If you like your literature bite-sized, Daily Lit could be the answer. It will send you a five-minute passage of a selection of public domain books by e-mail or rss every day (or on request). War and Peace, for example, comes in 675 parts, so you could finished it up in a couple of years, reading five minutes a day. So if you are long-lived and read your e-mails regularly you could make your way through as many as two or three dozen books of that length in your lifetime. Then again, you could knock off the Daode jing in just a couple of weeks.

The Daode jing (Tao Te Ching) is an interesting case. Daily Lit’s web page for that book shows an image of the cover of the Stephen Mitchell edition. If you click on the book it takes you to the book’s Amazon page. But the Mitchell rendering is not public domain. The sample text Daily Lit shows begins like this:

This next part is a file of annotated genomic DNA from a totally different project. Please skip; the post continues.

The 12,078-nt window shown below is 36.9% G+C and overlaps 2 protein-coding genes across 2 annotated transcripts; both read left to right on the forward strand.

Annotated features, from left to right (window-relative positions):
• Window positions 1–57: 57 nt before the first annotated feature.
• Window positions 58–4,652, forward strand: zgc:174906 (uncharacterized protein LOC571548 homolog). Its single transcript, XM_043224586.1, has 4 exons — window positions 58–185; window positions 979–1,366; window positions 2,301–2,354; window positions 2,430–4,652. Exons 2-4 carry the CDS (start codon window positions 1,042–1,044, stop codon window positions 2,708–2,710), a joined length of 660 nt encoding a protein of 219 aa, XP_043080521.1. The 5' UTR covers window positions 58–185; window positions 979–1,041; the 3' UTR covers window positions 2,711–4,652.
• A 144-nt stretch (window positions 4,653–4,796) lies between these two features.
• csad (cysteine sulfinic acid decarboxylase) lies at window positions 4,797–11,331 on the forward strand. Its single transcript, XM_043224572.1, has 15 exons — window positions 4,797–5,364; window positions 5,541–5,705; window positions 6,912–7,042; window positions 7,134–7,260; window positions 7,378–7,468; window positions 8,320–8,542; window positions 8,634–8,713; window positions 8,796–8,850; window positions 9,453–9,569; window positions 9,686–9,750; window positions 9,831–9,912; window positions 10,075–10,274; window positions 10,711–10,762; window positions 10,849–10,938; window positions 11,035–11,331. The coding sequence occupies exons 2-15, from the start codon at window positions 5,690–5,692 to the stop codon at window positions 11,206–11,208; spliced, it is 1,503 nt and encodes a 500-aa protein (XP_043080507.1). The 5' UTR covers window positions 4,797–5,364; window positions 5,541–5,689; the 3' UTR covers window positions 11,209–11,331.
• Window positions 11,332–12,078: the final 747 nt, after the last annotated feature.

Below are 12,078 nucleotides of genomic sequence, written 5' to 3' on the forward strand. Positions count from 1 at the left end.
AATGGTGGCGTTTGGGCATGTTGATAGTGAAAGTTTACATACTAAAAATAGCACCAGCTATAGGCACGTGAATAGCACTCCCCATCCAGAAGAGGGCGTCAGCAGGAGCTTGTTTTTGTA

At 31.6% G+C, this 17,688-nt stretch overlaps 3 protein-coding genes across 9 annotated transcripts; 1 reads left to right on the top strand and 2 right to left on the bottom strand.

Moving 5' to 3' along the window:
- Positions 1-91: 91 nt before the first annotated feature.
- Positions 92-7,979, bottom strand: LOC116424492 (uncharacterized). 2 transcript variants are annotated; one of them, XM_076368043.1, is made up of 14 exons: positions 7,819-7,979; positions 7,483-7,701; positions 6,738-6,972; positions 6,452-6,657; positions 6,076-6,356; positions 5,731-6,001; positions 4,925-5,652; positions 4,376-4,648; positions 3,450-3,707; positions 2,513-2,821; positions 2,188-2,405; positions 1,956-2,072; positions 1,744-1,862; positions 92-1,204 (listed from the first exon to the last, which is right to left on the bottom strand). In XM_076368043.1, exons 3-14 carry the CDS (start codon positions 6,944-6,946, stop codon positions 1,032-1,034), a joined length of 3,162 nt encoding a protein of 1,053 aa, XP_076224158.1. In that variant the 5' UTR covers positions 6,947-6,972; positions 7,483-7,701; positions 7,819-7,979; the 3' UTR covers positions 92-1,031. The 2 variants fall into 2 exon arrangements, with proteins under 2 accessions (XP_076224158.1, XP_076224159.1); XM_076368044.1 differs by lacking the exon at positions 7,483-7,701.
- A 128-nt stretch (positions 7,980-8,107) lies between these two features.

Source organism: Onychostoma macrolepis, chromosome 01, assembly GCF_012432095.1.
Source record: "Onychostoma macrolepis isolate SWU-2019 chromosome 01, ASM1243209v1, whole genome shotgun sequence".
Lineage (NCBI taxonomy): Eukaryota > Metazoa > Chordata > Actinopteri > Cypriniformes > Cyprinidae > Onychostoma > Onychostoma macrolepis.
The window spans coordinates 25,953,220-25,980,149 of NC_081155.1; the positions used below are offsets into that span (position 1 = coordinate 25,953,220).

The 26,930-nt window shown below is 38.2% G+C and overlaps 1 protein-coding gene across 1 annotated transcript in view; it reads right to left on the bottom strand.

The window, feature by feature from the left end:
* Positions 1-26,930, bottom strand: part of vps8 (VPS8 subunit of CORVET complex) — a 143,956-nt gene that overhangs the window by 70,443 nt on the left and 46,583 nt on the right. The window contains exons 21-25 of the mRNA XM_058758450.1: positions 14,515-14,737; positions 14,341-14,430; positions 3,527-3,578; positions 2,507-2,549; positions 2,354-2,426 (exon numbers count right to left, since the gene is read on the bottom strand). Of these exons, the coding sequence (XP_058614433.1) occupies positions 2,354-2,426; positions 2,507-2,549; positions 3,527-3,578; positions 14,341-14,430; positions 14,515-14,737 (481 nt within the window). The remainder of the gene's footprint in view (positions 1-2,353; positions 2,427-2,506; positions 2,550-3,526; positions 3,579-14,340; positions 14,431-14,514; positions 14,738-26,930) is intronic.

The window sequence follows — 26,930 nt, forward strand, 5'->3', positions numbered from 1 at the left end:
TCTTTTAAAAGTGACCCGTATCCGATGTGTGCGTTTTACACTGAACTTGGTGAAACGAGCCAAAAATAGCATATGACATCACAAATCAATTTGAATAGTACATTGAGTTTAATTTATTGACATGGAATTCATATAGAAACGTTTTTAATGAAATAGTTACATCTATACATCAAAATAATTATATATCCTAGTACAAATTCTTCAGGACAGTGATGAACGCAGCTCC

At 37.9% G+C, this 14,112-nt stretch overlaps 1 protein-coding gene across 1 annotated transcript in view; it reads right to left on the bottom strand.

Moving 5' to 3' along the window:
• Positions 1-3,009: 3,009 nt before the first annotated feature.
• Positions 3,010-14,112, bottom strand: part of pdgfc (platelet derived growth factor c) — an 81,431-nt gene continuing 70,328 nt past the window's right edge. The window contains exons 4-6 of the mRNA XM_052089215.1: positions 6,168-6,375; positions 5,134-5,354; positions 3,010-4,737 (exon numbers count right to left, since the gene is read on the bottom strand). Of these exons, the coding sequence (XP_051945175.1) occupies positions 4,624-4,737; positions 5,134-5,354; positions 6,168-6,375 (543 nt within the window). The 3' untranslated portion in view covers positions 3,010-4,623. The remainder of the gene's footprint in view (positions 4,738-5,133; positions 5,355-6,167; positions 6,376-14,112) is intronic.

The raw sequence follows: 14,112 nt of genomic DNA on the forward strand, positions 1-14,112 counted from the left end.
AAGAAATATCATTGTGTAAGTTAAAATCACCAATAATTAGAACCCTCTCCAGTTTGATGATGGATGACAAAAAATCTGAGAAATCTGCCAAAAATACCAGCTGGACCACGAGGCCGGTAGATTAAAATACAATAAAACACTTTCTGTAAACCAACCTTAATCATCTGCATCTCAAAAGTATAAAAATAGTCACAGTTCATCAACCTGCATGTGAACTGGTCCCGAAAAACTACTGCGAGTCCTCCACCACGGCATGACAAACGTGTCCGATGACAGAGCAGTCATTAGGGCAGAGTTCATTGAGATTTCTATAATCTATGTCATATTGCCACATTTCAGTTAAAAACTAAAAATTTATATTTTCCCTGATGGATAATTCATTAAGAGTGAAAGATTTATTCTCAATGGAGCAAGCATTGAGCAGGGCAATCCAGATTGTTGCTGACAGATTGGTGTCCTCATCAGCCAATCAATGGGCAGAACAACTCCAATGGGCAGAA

Ch. 1. 1. The Tao that can be trodden is not the enduring and unchanging Tao. The name that can be named is not the enduring and unchanging name.
2. (Conceived of as) having no name, it is the Originator of heaven and earth; (conceived of as) having a name, it is the Mother of all …

That doesn’t sound much like Stephen Mitchell to me. The Mitchell version starts this way:

The tao that can be told
is not the eternal tao
The name that can be named
is not the eternal name

The unnameable is the eternally real
Naming is the origin
of all particular things.

For comparison, here the version I published, by Red Pine:

The way that becomes a way
is not the Immortal Way
the name that becomes a name
in not the Immortal Name
the maiden of Heaven and Earth has no name
the mother of all things has a name

Why does Daily Lit link to a copyrighted version of the book from which they are offering public domain snippets? I suppose they monetize their site through the Amazon Associates program, figuring after a few months of e-mailed bits of a book you might be hooked enough to actually buy the book. Why you would do so by clicking through from Daily Lit isn’t clear to me, but I imagine the link is included in the feeds and e-mails. Is that a viable business model?